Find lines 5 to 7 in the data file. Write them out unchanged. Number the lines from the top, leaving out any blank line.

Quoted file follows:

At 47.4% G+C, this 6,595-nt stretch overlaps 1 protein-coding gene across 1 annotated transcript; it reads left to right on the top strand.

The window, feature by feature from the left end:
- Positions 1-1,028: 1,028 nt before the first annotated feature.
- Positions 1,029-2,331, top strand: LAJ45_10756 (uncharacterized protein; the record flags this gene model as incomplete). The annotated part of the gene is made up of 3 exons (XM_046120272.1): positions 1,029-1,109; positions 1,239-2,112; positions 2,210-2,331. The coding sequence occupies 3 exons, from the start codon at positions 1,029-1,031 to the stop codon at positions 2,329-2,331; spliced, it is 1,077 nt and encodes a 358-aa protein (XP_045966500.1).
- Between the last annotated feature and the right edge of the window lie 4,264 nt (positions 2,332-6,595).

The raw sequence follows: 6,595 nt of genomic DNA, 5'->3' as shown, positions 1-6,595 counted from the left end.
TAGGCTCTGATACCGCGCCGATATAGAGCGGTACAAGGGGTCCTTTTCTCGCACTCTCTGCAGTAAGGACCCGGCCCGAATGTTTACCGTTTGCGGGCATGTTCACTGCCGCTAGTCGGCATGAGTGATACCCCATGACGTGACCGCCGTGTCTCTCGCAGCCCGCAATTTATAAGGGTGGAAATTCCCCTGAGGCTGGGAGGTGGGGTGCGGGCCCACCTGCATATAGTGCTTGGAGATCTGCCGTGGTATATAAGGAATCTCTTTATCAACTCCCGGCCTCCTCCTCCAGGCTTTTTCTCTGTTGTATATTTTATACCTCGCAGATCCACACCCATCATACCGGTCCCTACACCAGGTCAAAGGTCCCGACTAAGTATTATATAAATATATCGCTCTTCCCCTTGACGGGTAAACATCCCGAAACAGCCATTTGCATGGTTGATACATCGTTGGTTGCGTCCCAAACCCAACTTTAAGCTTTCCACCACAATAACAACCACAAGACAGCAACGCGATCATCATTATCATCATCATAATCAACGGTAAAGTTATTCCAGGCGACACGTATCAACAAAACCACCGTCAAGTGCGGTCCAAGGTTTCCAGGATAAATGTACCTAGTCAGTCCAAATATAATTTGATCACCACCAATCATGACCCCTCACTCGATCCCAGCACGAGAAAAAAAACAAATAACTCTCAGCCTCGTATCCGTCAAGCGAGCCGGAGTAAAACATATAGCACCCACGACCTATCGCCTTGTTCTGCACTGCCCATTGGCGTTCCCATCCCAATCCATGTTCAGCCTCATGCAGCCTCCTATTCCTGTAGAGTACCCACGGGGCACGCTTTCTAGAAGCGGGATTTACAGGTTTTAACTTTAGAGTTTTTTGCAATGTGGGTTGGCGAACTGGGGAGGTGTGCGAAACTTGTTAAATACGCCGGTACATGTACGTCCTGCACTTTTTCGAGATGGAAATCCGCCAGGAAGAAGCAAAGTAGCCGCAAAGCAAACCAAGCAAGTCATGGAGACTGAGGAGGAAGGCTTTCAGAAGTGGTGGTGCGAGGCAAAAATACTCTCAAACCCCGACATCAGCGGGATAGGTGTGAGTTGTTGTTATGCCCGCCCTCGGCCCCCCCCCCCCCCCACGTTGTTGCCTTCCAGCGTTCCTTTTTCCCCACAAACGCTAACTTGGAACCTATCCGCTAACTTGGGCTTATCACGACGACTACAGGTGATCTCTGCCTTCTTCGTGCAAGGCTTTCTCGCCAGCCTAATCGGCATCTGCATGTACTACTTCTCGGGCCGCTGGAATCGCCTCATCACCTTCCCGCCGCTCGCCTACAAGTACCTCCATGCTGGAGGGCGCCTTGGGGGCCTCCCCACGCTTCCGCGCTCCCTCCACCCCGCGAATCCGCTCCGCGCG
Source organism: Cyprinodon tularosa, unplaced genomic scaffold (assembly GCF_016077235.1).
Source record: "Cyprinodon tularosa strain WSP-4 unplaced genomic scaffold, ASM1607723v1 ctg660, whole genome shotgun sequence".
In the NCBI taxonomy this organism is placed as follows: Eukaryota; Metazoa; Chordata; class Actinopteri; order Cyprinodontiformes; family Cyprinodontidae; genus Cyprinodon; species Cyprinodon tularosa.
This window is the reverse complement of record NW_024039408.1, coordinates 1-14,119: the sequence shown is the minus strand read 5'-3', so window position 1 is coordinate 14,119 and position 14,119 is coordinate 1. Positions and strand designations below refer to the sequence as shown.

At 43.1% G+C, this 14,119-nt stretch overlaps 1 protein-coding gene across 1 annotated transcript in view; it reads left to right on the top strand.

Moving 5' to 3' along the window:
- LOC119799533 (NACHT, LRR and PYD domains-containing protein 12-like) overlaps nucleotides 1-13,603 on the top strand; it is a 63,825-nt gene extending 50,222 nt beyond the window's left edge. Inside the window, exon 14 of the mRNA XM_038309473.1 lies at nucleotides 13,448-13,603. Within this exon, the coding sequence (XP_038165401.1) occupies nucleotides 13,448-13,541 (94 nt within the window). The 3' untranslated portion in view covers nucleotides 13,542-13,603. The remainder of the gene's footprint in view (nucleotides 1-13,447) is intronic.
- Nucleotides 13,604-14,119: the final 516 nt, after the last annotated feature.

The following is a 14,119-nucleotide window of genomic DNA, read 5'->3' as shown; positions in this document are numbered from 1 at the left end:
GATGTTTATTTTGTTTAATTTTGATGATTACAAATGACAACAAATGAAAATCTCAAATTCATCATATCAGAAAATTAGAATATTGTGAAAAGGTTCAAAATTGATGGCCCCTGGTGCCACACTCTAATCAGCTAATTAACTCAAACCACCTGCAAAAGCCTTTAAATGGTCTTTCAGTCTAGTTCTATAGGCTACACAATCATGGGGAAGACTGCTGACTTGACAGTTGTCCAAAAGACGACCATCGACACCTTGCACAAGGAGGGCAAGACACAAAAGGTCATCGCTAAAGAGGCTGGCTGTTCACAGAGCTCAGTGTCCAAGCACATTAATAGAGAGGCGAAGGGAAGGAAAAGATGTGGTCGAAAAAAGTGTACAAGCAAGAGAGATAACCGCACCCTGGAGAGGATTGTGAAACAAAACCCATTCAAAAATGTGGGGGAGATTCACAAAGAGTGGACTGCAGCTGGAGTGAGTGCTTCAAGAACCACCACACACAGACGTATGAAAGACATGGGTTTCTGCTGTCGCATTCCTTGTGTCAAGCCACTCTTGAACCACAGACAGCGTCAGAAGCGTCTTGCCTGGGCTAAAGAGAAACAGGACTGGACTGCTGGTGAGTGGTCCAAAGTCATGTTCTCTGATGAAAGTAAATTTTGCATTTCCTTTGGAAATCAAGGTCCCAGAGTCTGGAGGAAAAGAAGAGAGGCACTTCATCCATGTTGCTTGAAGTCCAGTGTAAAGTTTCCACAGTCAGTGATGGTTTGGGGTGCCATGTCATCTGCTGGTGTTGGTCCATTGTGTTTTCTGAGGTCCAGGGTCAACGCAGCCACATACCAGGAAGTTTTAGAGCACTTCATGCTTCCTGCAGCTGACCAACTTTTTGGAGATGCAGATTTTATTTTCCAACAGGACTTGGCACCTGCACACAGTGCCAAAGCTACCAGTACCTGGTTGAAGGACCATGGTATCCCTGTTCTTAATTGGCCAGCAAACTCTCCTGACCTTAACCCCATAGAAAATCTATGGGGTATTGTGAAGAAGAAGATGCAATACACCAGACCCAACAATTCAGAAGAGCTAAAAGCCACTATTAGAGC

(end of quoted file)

- Between the last annotated feature and the right edge of the window lie 4,264 nt (positions 2,332-6,595).

The raw sequence follows: 6,595 nt of genomic DNA, 5'->3' as shown, positions 1-6,595 counted from the left end.
TAGGCTCTGATACCGCGCCGATATAGAGCGGTACAAGGGGTCCTTTTCTCGCACTCTCTGCAGTAAGGACCCGGCCCGAATGTTTACCGTTTGCGGGCATGTTCACTGCCGCTAGTCGGCATGAGTGATACCCCATGACGTGACCGCCGTGTCTCTCGCAGCCCGCAATTTATAAGGGTGGAAATTCCCCTGAGGCTGGGAGGTGGGGTGCGGGCCCACCTGCATATAGTGCTTGGAGATCTGCCGTGGTATATAAGGAATCTCTTTATCAACTCCCGGCCTCCTCCTCCAGGCTTTTTCTCTGTTGTATATTTTATACCTCGCAGATCCACACCCATCATACCGGTCCCTACACCAGGTCAAAGGTCCCGACTAAGTATTATATAAATATATCGCTCTTCCCCTTGACGGGTAAACATCCCGAAACAGCCATTTGCATGGTTGATACATCGTTGGTTGCGTCCCAAACCCAACTTTAAGCTTTCCACCACAATAACAACCACAAGACAGCAACGCGATCATCATTATCATCATCATAATCAACGGTAAAGTTATTCCAGGCGACACGTATCAACAAAACCACCGTCAAGTGCGGTCCAAGGTTTCCAGGATAAATGTACCTAGTCAGTCCAAATATAATTTGATCACCACCAATCATGACCCCTCACTCGATCCCAGCACGAGAAAAAAAACAAATAACTCTCAGCCTCGTATCCGTCAAGCGAGCCGGAGTAAAACATATAGCACCCACGACCTATCGCCTTGTTCTGCACTGCCCATTGGCGTTCCCATCCCAATCCATGTTCAGCCTCATGCAGCCTCCTATTCCTGTAGAGTACCCACGGGGCACGCTTTCTAGAAGCGGGATTTACAGGTTTTAACTTTAGAGTTTTTTGCAATGTGGGTTGGCGAACTGGGGAGGTGTGCGAAACTTGTTAAATACGCCGGTACATGTACGTCCTGCACTTTTTCGAGATGGAAATCCGCCAGGAAGAAGCAAAGTAGCCGCAAAGCAAACCAAGCAAGTCATGGAGACTGAGGAGGAAGGCTTTCAGAAGTGGTGGTGCGAGGCAAAAATACTCTCAAACCCCGACATCAGCGGGATAGGTGTGAGTTGTTGTTATGCCCGCCCTCGGCCCCCCCCCCCCCCCACGTTGTTGCCTTCCAGCGTTCCTTTTTCCCCACAAACGCTAACTTGGAACCTATCCGCTAACTTGGGCTTATCACGACGACTACAGGTGATCTCTGCCTTCTTCGTGCAAGGCTTTCTCGCCAGCCTAATCGGCATCTGCATGTACTACTTCTCGGGCCGCTGGAATCGCCTCATCACCTTCCCGCCGCTCGCCTACAAGTACCTCCATGCTGGAGGGCGCCTTGGGGGCCTCCCCACGCTTCCGCGCTCCCTCCACCCCGCGAATCCGCTCCGCGCG